Going nuts for almonds

Farmers plant more trees in the face of the water shortage

Despite a raging drought that has yellowed lawns and fallowed crops, orchards of almonds, one of California’s thirstiest crops, are expanding rapidly.

The drought has reduced California’s water supply to an all-time low, prompting officials to mandate strict cutbacks in urban communities. Farmers, who went unaffected by those regulations, say they have made sacrifices by fallowing hundreds of thousands of acres of fields and uprooting almost countless fruit trees, especially in the arid San Joaquin Valley.

But a crop forecast released last month by the U.S. Department of Agriculture shows that the almond market is doing remarkably well given the dry circumstances. From 2014 to 2015, the area planted with bearing almond trees increased from 860,000 acres to 890,000. That’s more mature almond trees than ever before in California, the epicenter of the world’s almond industry.

Most California almonds are grown in the San Joaquin Valley, though Butte County is a major producer. The county’s farmers harvested 37,512 acres of almond trees in 2013, with the crop’s value just under $200 million—about 40 percent of the county’s total agricultural worth. The county’s most valuable crop is walnuts, with more than 43,000 bearing acres generating $285 million in 2013.

While some farmers have suffered from water shortages and have had to let thousands of their trees die, these examples, though widely publicized at times, are an exception to the norm. The industry is busy planting millions of new almond trees every year. Much of the expansion is occurring in the western San Joaquin Valley, where farmers with junior water rights regularly engage in legislative battles to weaken environmental laws that restrict how much Delta water they can receive.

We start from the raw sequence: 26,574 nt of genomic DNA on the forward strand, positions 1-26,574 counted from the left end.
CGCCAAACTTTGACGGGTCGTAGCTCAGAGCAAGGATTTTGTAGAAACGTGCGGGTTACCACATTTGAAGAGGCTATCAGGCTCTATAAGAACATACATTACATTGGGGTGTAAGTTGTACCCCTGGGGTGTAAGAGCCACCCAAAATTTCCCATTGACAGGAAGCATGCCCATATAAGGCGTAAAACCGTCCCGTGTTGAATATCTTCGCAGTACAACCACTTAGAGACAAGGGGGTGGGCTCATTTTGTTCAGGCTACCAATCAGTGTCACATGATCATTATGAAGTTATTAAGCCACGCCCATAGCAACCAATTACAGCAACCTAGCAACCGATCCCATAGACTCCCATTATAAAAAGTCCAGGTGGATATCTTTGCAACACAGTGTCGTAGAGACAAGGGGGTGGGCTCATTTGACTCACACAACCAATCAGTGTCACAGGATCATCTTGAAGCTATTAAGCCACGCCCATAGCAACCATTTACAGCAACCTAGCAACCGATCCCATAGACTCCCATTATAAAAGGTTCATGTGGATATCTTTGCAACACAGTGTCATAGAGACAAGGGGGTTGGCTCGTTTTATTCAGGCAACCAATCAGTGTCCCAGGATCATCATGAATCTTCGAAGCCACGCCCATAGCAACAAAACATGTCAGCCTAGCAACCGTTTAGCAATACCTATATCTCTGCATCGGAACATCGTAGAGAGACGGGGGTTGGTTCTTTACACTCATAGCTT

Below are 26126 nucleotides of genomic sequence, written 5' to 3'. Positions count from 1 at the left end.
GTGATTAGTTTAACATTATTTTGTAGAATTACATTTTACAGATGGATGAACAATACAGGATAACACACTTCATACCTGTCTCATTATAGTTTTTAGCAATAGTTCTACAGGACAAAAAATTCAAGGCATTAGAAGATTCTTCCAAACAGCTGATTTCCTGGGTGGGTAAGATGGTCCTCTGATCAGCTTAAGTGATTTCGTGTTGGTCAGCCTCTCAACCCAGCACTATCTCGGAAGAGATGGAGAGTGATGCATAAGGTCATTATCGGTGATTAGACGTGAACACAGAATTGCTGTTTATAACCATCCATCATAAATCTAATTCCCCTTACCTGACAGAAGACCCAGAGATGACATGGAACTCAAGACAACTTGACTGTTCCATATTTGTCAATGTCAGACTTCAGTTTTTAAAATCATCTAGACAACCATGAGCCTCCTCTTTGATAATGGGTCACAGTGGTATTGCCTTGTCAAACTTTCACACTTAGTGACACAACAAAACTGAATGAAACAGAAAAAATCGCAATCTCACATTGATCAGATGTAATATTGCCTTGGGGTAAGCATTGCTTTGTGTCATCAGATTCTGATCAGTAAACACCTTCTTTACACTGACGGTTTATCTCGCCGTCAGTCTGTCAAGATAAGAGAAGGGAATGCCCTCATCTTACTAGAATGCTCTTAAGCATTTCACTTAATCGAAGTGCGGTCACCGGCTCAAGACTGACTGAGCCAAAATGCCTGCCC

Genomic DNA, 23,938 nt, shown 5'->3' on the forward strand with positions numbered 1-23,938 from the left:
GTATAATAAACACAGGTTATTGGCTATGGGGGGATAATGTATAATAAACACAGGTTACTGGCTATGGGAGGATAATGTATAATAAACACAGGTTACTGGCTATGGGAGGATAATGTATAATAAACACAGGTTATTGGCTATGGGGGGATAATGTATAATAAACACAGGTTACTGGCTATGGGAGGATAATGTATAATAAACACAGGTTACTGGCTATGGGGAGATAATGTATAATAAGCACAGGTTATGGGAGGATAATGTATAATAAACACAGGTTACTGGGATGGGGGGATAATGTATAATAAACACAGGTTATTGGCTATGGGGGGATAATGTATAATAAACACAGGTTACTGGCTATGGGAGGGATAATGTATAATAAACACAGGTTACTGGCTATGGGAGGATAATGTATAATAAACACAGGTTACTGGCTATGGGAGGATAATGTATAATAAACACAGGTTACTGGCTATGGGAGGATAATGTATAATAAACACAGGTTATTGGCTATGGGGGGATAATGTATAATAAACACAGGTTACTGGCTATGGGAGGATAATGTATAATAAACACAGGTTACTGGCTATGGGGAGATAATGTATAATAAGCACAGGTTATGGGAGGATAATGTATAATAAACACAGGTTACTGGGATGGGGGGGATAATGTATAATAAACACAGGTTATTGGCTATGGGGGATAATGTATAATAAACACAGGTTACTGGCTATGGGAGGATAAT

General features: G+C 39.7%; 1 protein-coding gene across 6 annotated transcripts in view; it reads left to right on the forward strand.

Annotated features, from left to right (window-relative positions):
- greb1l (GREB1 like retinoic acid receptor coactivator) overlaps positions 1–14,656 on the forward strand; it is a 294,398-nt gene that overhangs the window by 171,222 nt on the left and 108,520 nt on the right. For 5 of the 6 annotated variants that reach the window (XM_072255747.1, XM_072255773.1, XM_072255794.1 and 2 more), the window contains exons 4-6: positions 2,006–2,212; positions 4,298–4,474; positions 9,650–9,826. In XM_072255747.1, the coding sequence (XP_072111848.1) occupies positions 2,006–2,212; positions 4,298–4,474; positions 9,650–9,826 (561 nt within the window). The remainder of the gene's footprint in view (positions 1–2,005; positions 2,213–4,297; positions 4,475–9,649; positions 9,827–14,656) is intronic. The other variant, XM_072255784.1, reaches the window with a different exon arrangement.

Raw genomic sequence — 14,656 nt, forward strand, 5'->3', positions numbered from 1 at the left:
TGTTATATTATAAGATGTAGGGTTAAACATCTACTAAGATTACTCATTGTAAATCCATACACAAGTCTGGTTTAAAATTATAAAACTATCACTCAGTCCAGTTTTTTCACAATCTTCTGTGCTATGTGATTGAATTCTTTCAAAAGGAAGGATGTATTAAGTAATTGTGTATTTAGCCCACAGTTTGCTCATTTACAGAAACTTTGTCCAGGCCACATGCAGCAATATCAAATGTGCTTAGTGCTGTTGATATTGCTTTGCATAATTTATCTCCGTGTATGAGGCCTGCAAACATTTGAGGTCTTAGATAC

Environmentalists have challenged the almond industry’s growth, since most almonds are exported. Economic growth in China, the industry’s largest export market, is driving the expansion.

But Colleen Cecil, executive director of the Butte County Farm Bureau, says other countries depend on California’s arid and hot Central Valley to produce nuts, which cannot be grown in most regions.

“You can’t plant an almond tree just anywhere,” Cecil said.

Environmentalists have accused almonds of being one of the state’s biggest water hogs. Each year, the state’s almond orchards guzzle as much water as Los Angeles uses in about five years. However, almond farmers have dramatically increased their water-use efficiency, according to industry representatives, who say it now takes on average a third less water than 15 years ago to grow each nut.

Still, critics say this hasn’t helped the environment much, since all the water savings logged by the industry have been invested directly back into new orchards.

The environment, by comparison, is gasping for a drink. There literally was not enough water left in Lake Shasta in the fall of 2013 for chinook salmon to spawn successfully in the Sacramento River just downstream of the reservoir, and in 2014, the water exiting the lake, depleted by drought, was so warm it destroyed millions of fertilized eggs. The Delta smelt, often ridiculed by farmers because valuable water has been released to keep the fish’s habitat healthy, is at the brink of extinction.

Meanwhile, California’s almond farms have never been so productive. Though water prices are up for many, and though this year’s almond harvest is expected to be diminished slightly by drought, farmers have reaped record crops repeatedly in the past decade of explosive growth. In 2014, the almond industry’s crop of 1.8 billion pounds was worth $6.5 billion—the most lucrative fruit crop in the state.